Monday, August 6, 2007

Distress Crackle Paint Product Review

Ok, today I submitted my first review article to craftcritique. Since it's all from my class yesterday it fits in with my Tim Holtz week theme I'm sharing it here. I don't know exactly when this month it will be on craftcritique. I promise that I'll answer all your questions by the end of the week. Just be patient with me...there is so much to cover. Also, I'll be getting to the color challenge drawing later this afternoon....thanks to all who have joined in. Here is a sneek peak of my article for my bloggin' buddies....

Tim Holtz Distress Crackle Paint is the subject of my first article. I had an opportunity to play with this new product during a mystery class with Tim that I took yesterday. This new paint by Ranger will hit the stores on September 1st. The product comes in a 2 1/4" tall plastic jar that holds 1.1 fluid ounces and has an applicator attached to the inside of the lid. No messy paint brushes with this one, it's similar to a rubber cement applicator. It comes in all 24 colors that the distress inks and distress embossing powders come in.
Ok, down to what it can do. It works on "cardstock, chipboard, paper mache and more". In the class we used it on naked chipboard and it worked beautifully. It is a self-leveling paint. That means that you just glop it on any old way with lumps and streaks and it flattens out as it dries leaving a smooth appearance with lots of great crackling. You do need a medium to heavy layer of paint for this. It is a very thick paint with a consistency like honey or a really gooey mudbath. You can't dry the paint with a heat tool until the crackling has begun which takes quite a bit of time. If you use a heat tool right away, it won't crackle because a skin forms on the top of the paint. Waiting for the paint to dry is the only down side of this product for me. We painted first in the class and then did a zillion other things while it dried.



The paint was very uneven and looked like a mess to me when we glopped it on.. But, then as it dried it leveled off and made the most beautiful crackling effect. I love how this is a one step process. After the paint was dry we used distress inks to ink the edges and smoosh down in the cracks, then rubbed off the excess ink. You could do this with the same color or contrast. You can also base coat your project and let that show through the cracks.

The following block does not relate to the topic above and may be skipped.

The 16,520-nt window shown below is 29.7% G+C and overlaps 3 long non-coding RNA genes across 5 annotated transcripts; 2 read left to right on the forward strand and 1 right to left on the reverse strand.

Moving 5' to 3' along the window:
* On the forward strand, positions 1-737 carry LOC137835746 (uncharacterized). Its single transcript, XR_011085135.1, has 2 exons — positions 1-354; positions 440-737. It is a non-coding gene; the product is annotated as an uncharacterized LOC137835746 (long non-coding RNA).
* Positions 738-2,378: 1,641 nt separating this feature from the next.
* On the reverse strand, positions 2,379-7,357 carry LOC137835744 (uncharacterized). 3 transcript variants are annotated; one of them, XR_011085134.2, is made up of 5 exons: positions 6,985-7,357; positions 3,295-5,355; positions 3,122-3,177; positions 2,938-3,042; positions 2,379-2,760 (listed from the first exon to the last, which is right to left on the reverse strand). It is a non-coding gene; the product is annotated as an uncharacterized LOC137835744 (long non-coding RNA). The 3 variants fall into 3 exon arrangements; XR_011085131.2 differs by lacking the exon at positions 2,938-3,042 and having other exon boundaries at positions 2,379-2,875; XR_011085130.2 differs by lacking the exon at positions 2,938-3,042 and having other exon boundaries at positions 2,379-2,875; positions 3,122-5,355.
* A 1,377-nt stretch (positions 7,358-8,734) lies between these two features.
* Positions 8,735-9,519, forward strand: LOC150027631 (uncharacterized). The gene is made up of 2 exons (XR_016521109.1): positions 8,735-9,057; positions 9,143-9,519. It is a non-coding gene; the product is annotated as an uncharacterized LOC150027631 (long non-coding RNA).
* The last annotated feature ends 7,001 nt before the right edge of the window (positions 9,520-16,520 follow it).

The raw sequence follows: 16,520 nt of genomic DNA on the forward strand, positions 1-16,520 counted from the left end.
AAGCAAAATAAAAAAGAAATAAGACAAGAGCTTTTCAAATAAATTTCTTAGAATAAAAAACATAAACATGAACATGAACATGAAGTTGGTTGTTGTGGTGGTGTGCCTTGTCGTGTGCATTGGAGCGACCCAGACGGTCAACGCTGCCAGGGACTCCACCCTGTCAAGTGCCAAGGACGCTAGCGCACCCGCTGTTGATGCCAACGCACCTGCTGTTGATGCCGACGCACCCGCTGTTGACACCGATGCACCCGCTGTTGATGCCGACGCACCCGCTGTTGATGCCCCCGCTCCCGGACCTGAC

In the finished project and you can see the little chipboard pieces after they have been inked. This is an Ikea mirror that we glued all the finished little chipboard pieces on. Only 8 of the pieces are the crackle paint. The others are paper or distress embossing powder. I had to cover the mirror in the center to get a decent picture.

I tried my own little experiment with the part of the description of what you can paint that says "and more." I found that it works beautifully on wood, cork, coated chipboard, and cardstock. On the metal, plastic, and glass I tried it flaked off. It did not crackle on felt, but did cracle a bit on the burlap. I used a little glue dot on the back of each of these items to hold them steady for painting, which is a great little tip I learned in class. All of these items were painted with vintage photo distress crackle paint. Inking up the items after they have been painted adds some extra depth to the projects. I love the variety of looks I got with this one bottle of paint.


I will definitely purchase this product when it hits the stores. I love how you can change the appearance of the paint with some ink after it dries. I love how messy the application looks, but what a beautful finish it gives. I love that I don't have to clean up any paint brushes. I think the drying time is a factor in deciding to use this, but it would be worthwhile to paint up a stack of goodies and keep them on standby to use as needed.

12 comments:

Julie said...

Looks like a great product! Nice job on your article too!

Far North said...

Thanks Tami! What a great job of sharing all the details. I know this can be time consuming so I truly appreciate it and will patiently wait the rest of the stories!

sharon (glitterangel) said...

Ooh I can't wait to get some of that, it looks fantastic. I also love your mirror.

Kim said...

Looks so awesome! Can't wait to get my hands on it!

~K

Cora said...

Thanks for the review. Yet another product it looks like I need to try. So much product, so little time.

TiikkiStars said...

Oh my goodness! I think I am in love! I can't get enough of my acrylic paints and the only thing I don't like about them is having to stop to go clean brushes. I also love my Distress inks. This is sooooooo perfect and I know I will have oh so much fun. Can't wait! Can't wait! Can't wait! Thanks for sharing about this with us! -Karen

Thanh said...

Thanks for showing us Tami! This is great that you tried it on all the different surfaces.

Loobylou said...

G'day Tami,
I hope you are submitting that mirror to a magazine for publication!!!
I have never seen such an interesting mirror. I'd be looking at it all day long at the minute details.
Sarah

Anonymous said...

I love your mirror! Beautiful!!!

thealteredpage said...

Great review article! I definitely want to go out and get this product. The mirror is fantastic too. Seth

Anne said...

Merci pour cet article et pour toutes ces explications !! c'est vraimetn tr├Ęs ├ęclairant !!

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